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Development 2007 Dec 01;13423:4187-97. doi: 10.1242/dev.010173.
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Divergent functions of two ancient Hydra Brachyury paralogues suggest specific roles for their C-terminal domains in tissue fate induction.

Bielen H , Oberleitner S , Marcellini S , Gee L , Lemaire P , Bode HR , Rupp R , Technau U .

Homologues of the T-box gene Brachyury play important roles in mesoderm differentiation and other aspects of early development in all bilaterians. In the diploblast Hydra, the Brachyury homologue HyBra1 acts early in the formation of the hypostome, the location of the organiser in adult Hydra. We now report the isolation and characterisation of a second Brachyury gene, HyBra2. Sequence analysis suggests that HyBra1 and HyBra2 are paralogues, resulting from an ancient lineage-specific gene duplication. We show that both paralogues acquired novel functions, both at the level of their cis-regulation as well as through significant divergence of the coding sequence. Both genes are expressed in the hypostome, but HyBra1 is predominantly endodermal, whereas HyBra2 transcripts are found primarily in the ectoderm. During bud formation, both genes are activated before any sign of evagination, suggesting an early role in head formation. During regeneration, HyBra1 is an immediate-early response gene and is insensitive to protein synthesis inhibition, whereas the onset of expression of HyBra2 is delayed and requires protein synthesis. The functional consequence of HyBra1/2 protein divergence on cell fate decisions was tested in Xenopus. HyBra1 induces mesoderm, like vertebrate Brachyury proteins. By contrast, HyBra2 shows a strong cement-gland and neural-inducing activity. Domain-swapping experiments show that the C-terminal domain of HyBra2 is responsible for this specific phenotype. Our data support the concept of sub- and neofunctionalisation upon gene duplication and show that divergence of cis-regulation and coding sequence in paralogues can lead to dramatic changes in structure and function.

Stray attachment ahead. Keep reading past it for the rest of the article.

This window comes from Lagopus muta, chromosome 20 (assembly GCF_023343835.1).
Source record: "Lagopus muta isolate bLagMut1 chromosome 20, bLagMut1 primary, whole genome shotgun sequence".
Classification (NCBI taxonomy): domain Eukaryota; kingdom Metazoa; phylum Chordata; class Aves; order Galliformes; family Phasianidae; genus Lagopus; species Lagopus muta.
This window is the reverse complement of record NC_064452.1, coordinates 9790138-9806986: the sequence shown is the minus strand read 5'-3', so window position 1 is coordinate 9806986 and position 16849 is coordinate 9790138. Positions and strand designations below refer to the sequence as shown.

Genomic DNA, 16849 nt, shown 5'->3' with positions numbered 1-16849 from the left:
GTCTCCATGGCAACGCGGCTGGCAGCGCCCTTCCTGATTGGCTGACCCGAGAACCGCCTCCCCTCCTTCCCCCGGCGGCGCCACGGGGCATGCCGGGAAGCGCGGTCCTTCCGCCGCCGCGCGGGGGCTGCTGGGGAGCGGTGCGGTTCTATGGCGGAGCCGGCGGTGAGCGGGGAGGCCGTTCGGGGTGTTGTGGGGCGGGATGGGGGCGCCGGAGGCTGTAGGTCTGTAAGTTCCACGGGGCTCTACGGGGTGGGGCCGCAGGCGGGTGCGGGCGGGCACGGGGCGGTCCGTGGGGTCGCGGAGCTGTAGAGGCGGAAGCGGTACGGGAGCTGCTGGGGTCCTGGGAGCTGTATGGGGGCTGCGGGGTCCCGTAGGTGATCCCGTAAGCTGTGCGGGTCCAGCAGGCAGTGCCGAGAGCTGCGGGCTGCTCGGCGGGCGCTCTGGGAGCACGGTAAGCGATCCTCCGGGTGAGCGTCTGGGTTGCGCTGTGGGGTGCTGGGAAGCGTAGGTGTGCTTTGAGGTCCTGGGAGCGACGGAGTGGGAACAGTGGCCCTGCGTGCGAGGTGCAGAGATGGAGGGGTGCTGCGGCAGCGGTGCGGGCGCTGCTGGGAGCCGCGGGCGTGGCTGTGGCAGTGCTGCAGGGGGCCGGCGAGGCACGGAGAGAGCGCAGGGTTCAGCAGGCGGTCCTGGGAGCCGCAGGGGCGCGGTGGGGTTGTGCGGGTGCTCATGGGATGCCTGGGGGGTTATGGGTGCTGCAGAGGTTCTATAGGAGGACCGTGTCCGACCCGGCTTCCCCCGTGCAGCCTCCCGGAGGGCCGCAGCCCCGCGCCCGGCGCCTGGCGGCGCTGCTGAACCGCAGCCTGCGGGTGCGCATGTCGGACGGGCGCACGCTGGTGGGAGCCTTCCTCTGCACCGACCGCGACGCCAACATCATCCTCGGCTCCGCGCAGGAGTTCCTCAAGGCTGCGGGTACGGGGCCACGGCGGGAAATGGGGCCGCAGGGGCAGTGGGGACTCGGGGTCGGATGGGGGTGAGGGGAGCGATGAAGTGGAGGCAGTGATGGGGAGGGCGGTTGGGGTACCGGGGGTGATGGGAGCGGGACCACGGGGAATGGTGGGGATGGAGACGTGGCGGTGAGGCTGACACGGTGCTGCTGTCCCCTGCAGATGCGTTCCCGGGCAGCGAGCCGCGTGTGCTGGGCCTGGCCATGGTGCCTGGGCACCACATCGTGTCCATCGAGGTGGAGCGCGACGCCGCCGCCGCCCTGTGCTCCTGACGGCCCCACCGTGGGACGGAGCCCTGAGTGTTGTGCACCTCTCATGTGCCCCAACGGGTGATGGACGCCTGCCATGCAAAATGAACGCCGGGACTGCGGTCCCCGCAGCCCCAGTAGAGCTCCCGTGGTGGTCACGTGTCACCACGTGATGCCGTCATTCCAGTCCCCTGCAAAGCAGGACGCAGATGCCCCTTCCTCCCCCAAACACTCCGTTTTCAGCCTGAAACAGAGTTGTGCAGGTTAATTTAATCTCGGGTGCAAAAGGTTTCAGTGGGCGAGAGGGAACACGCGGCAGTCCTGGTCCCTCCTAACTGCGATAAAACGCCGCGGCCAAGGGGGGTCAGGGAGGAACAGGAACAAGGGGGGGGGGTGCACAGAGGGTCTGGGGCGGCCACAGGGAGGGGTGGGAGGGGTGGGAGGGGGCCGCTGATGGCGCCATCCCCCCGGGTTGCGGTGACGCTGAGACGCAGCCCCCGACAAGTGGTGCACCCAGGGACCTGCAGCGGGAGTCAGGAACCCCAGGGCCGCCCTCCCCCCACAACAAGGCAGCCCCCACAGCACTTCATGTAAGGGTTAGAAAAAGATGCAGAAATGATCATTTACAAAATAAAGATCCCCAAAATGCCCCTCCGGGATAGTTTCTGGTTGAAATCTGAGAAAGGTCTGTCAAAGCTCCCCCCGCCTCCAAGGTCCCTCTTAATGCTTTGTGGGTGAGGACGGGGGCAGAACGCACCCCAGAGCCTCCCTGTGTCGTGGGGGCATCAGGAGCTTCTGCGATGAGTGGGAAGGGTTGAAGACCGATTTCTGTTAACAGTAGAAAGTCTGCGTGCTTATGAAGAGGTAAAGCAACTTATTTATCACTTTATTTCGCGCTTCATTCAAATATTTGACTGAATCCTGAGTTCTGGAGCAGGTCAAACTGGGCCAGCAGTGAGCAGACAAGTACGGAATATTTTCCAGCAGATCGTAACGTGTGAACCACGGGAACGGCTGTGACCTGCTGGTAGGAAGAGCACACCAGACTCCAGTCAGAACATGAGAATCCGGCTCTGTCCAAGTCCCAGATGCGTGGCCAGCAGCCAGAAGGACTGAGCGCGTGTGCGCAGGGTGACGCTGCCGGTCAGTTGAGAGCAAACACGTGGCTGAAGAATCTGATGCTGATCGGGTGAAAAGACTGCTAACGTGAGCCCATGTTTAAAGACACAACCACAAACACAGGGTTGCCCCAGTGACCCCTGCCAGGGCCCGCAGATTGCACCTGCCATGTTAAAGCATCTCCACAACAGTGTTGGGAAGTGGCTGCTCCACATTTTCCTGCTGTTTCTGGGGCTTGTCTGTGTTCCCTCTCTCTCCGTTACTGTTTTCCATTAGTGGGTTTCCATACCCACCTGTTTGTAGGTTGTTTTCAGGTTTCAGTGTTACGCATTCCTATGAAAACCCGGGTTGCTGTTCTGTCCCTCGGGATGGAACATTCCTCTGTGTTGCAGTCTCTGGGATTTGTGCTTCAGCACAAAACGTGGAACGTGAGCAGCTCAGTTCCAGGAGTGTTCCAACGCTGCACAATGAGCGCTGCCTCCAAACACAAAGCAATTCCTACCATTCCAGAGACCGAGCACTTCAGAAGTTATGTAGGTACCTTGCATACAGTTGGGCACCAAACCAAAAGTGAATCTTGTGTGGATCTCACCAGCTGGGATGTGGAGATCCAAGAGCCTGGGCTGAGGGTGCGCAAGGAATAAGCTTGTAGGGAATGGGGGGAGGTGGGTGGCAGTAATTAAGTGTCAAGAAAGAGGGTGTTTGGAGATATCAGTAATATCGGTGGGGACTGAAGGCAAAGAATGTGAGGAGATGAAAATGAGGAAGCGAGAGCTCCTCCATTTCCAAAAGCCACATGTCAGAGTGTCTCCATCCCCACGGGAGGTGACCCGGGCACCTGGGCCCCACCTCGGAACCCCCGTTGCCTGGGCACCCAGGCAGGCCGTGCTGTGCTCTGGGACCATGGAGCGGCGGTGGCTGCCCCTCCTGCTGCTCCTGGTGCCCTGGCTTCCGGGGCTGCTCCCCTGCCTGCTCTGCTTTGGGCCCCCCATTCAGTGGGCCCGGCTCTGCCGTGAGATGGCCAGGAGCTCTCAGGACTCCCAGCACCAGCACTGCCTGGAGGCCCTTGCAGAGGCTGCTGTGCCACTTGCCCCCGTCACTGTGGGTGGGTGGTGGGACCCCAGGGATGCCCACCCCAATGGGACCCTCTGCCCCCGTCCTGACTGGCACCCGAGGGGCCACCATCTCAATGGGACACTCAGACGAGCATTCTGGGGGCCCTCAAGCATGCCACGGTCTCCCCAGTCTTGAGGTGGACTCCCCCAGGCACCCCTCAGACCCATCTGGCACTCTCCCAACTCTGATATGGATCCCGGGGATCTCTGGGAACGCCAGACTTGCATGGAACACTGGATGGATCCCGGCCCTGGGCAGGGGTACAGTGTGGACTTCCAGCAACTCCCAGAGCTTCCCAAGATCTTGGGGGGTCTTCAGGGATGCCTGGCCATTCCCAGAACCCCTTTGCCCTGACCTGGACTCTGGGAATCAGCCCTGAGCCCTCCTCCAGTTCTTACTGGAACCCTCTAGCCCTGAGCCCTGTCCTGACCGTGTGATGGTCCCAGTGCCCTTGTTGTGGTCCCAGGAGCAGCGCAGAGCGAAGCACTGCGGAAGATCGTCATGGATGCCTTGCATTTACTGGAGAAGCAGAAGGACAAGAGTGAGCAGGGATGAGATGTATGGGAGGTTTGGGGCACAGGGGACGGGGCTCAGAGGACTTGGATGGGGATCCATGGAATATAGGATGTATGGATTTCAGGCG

PubMed ID: 17993466
Article link: Development

Species referenced: Xenopus
Genes referenced: tbxt